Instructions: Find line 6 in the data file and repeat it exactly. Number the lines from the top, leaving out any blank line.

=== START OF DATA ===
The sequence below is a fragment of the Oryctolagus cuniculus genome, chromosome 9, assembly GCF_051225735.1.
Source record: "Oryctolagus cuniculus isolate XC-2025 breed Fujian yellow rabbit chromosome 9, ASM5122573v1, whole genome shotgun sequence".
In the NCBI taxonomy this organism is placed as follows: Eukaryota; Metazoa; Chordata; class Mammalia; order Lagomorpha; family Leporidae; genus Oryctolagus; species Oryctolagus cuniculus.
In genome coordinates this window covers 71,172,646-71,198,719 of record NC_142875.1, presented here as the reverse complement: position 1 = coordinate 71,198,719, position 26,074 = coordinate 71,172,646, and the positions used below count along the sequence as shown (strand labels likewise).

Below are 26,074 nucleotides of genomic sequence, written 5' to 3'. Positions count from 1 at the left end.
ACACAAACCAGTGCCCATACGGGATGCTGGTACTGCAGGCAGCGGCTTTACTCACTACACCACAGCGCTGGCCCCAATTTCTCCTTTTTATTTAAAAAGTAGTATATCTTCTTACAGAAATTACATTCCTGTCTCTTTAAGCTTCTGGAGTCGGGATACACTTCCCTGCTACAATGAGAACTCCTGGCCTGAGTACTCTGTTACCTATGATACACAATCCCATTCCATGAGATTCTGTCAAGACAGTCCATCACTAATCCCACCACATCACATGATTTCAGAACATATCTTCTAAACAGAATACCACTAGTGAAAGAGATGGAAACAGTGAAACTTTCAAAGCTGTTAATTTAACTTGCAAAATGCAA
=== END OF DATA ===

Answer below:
ACACAAACCAGTGCCCATACGGGATGCTGGTACTGCAGGCAGCGGCTTTACTCACTACACCACAGCGCTGGCCCCAATTTCTCCTTTTTATTTAAAAAGTAGTATATCTTCTTACAGAAATTACATTCCTGTCTCTTTAAGCTTCTGGAGTCGGGATACACTTCCCTGCTACAATGAGAACTCCTGGCCTGAGTACTCTGTTACCTATGATACACAATCCCATTCCATGAGATTCTGTCAAGACAGTCCATCACTAATCCCACCACATCACATGATTTCAGAACATATCTTCTAAACAGAATACCACTAGTGAAAGAGATGGAAACAGTGAAACTTTCAAAGCTGTTAATTTAACTTGCAAAATGCAA